"At the end of this meeting, we talked for an hour, my impression was, OK, if we have three more meetings, we might get these guys to put up a free track to see what happens. And then I left, took BART home, got back to my desk with four hours of the day shot. During that time, 500 artists had signed up for the site while I was doing nothing. My immediate thought was, 'You know, this can't be what we do. This sort of white-glove service, it will never scale and it will always be a disservice to the greater community and the greater impact that we're trying to have here. Amongst those 500 artists that signed up, there may very well be one that's bigger than the one we tried to talk to and spent four hours on and couldn't really make happen."
The New York City-based artist MoMa Ready is quickly becoming one of those artists. On Juneteenth, amidst the anti-racist action spurred by the Black Lives Matter protests, Bandcamp gave its cut to the NAACP Legal Defense Fund. Thousands of artists followed suit. MoMa Ready, real name Wyatt Stevens, used the opportunity to drop the tenth release on his label HAUS Of ALTR, a landmark 27-track compilation featuring music from young black artists like Loraine James and AshTreJinkins.
"It was the fourth best-selling release of any genre on the website for the first 24 hours it was up," Stevens tells me. "We were able to raise $20,000, which is insanity for a Bandcamp release."
The label split these hefty proceeds between contributing artists, a group supporting Black trans folks (4THEGWORLS), a Black-focused festival (Afrotectopia) and an organization that gives modular synthesis education to Black youth (Afrorack).
"Bandcamp opened the floodgates for us," Stevens says. "Acemo and I are both people that don't like being told what to do. Being able to immediately provide context for our work, not have it be shelved because somebody may not be aware of how the vibe actually is in the realms that we make music, you know what I'm saying? You've got people that aren't necessarily aware of the cultural shifts happening, they don't have context for genres of music or whatever, they just like the way something sounds. That's not enough for Ace and I."
Since its launch in 2018, HAUS Of ALTR has catalyzed a youthful, diverse movement within dance music that's been fostered by the network of venues around Brooklyn and Queens. As the HOA010 compilation demonstrates, it now encompasses a movement of Black artists around the world.
Stevens isn't shy about criticising the dance music industry on social media, but he's an evangelist for Bandcamp. I'm curious why Bandcamp gets the nod as a platform worthy of supporting.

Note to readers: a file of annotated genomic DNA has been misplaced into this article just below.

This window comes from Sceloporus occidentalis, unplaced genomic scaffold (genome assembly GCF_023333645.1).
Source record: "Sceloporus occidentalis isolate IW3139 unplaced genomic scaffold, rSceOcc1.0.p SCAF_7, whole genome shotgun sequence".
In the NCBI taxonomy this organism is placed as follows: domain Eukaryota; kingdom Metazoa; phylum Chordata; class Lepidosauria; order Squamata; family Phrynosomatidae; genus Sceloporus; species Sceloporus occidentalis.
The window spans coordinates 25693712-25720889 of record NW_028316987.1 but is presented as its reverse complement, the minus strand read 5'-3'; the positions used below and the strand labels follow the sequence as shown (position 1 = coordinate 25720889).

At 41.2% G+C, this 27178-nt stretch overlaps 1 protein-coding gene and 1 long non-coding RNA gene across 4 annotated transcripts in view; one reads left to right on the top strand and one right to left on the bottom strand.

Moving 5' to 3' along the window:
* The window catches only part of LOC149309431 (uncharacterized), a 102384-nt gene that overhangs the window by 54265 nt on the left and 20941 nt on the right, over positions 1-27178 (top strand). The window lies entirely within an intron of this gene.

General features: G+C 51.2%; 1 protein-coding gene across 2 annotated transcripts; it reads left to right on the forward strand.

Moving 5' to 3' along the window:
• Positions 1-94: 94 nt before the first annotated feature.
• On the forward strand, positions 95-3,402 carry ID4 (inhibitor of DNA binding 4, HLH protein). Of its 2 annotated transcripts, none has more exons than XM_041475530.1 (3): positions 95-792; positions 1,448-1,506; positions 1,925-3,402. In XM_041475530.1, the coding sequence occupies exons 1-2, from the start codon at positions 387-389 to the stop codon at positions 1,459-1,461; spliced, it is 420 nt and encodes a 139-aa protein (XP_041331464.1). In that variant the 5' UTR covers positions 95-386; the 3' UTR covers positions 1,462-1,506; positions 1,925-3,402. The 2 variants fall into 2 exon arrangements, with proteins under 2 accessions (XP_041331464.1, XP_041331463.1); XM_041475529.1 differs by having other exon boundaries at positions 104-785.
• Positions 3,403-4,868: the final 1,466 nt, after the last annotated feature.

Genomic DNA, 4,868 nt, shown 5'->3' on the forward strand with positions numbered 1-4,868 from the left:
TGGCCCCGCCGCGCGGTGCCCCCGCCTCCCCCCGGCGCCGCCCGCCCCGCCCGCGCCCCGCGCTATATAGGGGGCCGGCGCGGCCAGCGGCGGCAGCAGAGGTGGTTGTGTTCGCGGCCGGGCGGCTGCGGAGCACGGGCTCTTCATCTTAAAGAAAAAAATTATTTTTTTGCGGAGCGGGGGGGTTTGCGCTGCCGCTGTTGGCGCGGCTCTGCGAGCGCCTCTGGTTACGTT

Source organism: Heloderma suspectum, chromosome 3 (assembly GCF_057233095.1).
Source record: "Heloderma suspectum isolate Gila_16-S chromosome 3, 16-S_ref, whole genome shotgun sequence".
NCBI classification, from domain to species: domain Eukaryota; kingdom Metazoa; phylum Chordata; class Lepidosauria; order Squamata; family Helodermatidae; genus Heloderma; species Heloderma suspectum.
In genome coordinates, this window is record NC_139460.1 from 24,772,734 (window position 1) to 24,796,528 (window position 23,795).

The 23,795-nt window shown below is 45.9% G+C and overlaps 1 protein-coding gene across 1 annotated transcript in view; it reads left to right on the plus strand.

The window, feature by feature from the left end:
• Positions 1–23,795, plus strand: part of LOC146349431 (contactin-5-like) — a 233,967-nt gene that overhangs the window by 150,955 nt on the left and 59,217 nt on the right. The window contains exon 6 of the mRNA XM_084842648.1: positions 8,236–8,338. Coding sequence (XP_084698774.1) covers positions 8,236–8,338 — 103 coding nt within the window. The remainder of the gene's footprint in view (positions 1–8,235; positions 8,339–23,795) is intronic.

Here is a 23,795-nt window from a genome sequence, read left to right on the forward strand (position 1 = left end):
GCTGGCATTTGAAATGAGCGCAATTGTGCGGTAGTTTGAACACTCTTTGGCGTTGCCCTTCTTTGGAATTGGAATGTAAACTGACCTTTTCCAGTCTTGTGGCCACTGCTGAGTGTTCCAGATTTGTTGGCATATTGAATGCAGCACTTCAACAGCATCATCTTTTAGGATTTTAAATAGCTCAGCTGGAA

"The conversation is two-sided," he says. "It's not just some corporation dictating how shit should be. 15% is reasonable. That's how much a label asks to distribute your music. If I can make $700 off of 50,000 streams on a major streaming website which is fucking painful, that's not a lot of money. 50,000 streams? Alright, so 50,000 streams of a project on Bandcamp is $20,000. You know what I'm saying. So I'm like alright, fuck you."
HAUS of ALTR releases are on Spotify and Apple Music, but Bandcamp is where it's built a following, a community and a business. "We're very much about visibility because we're leaders and we have a general narrative. To be hard-nosed about underground culture doesn't really serve our general narrative. Our narrative is about overall awareness of dance music and Black dance music, so for us to undercut that for the sake of conservative underground, tote bag bullshit, I'm not about that really. I understand that streaming is what people use, but in terms of artists getting direct benefits from their art immediately, Bandcamp, I would say, is obviously the superior tool for that."
Stevens uses a distributor and often gets around to pressing vinyl, but not having to wait around for pressing plants, stores and labels has accelerated the aforementioned movement and spurred his creativity. Stevens predicts we'll start seeing genres and ideas change rapidly, within months, fostering intra-scene creativity in the way the ease and quickness of dubplate production fueled genre-defining clubs like DMZ.